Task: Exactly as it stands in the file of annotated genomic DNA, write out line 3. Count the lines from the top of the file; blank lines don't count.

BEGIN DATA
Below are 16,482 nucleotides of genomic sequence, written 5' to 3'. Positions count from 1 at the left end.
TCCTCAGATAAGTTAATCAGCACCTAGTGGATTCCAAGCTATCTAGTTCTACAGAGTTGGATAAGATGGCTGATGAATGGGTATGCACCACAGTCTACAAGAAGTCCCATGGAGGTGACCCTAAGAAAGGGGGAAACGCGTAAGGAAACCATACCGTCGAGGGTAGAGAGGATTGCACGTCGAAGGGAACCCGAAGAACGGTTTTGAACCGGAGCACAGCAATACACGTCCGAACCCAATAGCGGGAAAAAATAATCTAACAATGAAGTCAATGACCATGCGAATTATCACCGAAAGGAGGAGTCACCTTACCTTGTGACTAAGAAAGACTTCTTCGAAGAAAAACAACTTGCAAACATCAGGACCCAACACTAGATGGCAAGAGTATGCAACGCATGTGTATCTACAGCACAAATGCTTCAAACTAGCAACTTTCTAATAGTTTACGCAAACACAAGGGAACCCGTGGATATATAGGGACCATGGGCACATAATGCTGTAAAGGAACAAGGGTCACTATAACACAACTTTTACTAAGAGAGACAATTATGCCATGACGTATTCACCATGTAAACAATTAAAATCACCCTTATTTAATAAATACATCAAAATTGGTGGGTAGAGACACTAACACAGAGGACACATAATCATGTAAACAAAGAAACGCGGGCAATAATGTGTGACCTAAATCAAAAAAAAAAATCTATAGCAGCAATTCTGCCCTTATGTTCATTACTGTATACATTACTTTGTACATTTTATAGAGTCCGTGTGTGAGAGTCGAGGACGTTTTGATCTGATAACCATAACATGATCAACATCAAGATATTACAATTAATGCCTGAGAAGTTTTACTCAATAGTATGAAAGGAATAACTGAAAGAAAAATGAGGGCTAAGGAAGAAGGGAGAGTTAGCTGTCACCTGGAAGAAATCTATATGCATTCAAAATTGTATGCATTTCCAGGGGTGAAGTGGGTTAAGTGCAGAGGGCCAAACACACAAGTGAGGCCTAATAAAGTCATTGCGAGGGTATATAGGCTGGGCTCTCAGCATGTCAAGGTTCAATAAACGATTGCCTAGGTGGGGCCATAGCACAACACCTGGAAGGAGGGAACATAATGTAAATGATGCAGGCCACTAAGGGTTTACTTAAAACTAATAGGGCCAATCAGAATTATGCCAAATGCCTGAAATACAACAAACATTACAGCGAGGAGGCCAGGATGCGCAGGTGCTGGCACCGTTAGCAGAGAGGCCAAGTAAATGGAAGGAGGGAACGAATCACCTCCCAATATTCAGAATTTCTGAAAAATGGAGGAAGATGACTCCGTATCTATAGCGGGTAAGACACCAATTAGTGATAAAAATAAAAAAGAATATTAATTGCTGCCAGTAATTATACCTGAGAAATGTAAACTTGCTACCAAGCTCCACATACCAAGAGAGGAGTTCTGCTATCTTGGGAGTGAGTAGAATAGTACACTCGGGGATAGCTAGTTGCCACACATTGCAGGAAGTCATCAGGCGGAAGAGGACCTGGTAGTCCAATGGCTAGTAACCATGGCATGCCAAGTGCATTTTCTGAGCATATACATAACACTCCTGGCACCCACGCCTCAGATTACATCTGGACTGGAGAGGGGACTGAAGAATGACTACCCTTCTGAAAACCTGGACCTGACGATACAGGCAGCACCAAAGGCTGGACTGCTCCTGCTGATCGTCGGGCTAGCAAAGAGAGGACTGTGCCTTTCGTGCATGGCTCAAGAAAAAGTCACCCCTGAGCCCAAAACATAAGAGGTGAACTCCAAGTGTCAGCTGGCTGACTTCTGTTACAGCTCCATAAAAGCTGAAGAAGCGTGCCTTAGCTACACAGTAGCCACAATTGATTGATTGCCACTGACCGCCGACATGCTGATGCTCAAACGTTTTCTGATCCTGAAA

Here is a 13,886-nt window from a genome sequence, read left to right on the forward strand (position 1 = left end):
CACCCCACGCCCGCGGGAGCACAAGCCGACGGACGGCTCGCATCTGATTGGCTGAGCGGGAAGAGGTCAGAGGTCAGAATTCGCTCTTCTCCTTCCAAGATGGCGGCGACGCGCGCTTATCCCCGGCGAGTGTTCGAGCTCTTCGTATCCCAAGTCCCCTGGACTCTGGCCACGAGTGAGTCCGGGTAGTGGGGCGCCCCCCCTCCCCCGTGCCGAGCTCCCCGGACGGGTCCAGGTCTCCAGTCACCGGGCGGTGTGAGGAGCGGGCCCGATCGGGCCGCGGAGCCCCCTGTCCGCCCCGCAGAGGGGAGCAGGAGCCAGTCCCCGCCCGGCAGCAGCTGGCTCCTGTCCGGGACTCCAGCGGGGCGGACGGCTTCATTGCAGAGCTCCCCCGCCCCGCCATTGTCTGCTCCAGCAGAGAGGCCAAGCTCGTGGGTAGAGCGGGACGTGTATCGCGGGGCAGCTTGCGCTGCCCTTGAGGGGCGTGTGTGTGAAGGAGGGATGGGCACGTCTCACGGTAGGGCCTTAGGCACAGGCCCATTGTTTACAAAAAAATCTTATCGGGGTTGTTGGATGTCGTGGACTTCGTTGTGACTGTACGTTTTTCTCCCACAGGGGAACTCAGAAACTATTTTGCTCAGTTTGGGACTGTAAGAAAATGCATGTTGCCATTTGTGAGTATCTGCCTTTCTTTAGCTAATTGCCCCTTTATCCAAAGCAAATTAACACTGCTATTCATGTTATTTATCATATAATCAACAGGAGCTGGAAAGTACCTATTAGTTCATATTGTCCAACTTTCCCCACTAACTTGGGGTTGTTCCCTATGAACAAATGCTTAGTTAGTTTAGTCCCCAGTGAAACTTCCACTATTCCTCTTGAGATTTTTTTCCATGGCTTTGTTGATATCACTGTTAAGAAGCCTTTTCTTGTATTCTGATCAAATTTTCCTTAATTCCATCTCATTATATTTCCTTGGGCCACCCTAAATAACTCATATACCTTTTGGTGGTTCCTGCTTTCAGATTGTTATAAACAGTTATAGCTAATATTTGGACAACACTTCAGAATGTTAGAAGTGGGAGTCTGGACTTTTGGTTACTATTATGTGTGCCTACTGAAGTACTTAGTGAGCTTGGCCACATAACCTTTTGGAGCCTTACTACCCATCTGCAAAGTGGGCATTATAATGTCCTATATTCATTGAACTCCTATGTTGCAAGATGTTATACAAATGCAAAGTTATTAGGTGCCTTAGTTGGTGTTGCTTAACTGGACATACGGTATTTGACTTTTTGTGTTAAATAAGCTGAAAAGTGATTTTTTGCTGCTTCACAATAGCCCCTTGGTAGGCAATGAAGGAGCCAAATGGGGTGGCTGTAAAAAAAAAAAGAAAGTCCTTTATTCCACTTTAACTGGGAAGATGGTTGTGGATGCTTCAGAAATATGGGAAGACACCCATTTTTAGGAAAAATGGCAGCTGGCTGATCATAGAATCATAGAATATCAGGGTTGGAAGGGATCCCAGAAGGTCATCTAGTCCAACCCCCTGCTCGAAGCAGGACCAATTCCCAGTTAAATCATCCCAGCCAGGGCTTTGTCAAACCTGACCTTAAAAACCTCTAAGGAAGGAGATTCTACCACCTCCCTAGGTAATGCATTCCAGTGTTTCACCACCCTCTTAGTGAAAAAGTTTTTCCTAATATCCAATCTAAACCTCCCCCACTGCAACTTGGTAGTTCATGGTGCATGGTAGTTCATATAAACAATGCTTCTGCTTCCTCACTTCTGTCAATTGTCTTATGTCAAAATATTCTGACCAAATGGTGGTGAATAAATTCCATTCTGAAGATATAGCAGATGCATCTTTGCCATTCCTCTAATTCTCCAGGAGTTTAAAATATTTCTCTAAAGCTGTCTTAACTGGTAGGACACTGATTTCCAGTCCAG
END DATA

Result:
Here is a 13,886-nt window from a genome sequence, read left to right on the forward strand (position 1 = left end):